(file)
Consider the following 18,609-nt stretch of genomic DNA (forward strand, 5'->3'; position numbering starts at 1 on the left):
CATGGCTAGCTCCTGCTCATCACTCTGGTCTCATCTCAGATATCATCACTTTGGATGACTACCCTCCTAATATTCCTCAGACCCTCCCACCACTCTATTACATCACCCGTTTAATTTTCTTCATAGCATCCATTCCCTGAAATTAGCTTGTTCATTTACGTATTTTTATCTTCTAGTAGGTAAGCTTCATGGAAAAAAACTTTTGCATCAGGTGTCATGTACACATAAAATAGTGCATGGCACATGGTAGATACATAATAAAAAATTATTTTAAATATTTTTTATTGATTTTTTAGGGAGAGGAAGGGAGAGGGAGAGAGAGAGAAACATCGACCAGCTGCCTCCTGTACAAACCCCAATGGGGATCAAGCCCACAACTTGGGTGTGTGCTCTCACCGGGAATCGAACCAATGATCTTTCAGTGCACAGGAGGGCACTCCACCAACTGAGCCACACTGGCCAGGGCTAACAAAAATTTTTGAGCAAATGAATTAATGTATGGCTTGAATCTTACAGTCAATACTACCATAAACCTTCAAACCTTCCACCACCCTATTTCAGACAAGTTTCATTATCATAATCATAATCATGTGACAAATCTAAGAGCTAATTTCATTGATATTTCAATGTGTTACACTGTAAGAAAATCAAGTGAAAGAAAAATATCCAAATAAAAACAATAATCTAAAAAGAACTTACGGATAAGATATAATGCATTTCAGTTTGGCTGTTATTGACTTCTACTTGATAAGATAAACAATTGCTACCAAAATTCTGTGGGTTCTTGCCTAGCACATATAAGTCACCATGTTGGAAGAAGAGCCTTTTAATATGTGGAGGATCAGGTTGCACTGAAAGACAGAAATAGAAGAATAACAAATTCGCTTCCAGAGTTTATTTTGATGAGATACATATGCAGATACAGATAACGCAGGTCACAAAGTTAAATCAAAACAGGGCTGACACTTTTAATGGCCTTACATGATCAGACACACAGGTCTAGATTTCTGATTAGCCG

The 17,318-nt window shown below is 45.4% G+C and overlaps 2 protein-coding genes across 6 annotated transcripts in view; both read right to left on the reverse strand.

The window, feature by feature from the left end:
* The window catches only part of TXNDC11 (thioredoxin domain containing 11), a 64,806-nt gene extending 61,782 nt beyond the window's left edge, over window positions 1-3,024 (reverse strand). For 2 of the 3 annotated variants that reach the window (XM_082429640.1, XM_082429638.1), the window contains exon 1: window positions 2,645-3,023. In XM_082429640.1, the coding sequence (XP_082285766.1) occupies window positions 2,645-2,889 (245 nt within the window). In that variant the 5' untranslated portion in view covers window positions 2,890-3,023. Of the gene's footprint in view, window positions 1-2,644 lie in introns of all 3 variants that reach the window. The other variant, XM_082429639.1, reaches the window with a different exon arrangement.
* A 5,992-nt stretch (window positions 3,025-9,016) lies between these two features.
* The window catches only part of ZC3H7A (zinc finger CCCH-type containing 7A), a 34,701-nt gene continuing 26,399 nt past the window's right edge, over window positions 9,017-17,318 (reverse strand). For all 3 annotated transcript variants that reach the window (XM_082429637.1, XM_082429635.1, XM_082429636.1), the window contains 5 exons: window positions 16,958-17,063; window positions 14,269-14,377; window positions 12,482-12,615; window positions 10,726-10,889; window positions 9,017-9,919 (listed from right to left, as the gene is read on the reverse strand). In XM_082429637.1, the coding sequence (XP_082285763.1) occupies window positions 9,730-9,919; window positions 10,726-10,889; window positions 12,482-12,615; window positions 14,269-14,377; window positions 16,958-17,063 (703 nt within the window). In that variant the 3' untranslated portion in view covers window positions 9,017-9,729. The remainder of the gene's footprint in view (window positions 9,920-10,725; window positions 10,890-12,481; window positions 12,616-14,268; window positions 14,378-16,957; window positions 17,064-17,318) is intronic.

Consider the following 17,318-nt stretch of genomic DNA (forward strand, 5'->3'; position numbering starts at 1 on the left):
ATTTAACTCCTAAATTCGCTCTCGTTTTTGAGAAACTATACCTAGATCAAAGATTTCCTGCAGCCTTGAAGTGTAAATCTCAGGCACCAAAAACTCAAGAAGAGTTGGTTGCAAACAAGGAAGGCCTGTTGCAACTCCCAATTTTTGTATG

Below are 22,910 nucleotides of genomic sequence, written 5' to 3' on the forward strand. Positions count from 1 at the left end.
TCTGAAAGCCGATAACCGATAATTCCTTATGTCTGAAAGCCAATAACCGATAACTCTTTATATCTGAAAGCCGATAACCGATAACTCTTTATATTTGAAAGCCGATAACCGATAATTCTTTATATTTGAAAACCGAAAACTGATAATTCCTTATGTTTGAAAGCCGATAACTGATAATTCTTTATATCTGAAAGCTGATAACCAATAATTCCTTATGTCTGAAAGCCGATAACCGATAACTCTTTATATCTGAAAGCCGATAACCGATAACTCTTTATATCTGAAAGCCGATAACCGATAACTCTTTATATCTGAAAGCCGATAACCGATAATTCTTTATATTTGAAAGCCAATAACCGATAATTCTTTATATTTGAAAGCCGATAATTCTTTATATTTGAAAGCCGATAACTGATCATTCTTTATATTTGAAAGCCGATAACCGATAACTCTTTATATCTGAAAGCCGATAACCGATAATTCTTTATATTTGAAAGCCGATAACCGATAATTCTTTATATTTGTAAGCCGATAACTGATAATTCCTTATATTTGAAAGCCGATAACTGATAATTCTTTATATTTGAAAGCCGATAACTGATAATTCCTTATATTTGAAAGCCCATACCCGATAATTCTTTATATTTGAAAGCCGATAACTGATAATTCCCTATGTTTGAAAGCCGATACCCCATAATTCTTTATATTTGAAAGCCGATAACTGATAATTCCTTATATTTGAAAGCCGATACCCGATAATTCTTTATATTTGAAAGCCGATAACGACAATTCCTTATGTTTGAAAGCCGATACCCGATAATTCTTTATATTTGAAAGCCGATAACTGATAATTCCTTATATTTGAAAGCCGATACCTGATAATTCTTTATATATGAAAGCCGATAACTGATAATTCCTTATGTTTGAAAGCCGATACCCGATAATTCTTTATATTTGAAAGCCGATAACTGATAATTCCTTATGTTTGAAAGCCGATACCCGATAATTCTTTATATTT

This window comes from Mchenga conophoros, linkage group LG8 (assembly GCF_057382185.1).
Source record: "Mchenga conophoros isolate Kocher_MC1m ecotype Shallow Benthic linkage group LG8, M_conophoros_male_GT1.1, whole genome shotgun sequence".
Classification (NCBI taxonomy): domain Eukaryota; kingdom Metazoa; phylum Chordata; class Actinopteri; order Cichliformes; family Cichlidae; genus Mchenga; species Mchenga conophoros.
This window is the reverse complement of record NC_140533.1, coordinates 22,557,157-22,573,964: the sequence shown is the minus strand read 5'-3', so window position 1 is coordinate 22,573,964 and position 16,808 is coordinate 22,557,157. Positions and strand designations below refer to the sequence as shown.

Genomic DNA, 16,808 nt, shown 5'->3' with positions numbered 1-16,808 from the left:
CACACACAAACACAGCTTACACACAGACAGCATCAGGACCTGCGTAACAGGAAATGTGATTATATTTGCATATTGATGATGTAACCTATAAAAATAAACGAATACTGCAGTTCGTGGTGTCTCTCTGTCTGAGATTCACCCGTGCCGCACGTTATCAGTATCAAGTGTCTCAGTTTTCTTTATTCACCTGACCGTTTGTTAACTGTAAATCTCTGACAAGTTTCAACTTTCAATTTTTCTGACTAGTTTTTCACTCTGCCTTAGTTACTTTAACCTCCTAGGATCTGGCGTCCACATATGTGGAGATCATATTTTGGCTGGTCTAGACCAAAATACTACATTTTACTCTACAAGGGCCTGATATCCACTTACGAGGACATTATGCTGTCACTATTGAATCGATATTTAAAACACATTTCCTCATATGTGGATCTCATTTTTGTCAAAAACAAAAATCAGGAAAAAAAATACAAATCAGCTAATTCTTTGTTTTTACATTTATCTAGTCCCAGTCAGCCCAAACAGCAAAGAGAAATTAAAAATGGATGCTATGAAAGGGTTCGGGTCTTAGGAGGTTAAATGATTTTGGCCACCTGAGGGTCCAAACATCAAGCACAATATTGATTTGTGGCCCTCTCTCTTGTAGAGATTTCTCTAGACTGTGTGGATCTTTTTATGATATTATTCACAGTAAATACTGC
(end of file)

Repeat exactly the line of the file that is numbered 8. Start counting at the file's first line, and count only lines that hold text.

Consider the following 17,318-nt stretch of genomic DNA (forward strand, 5'->3'; position numbering starts at 1 on the left):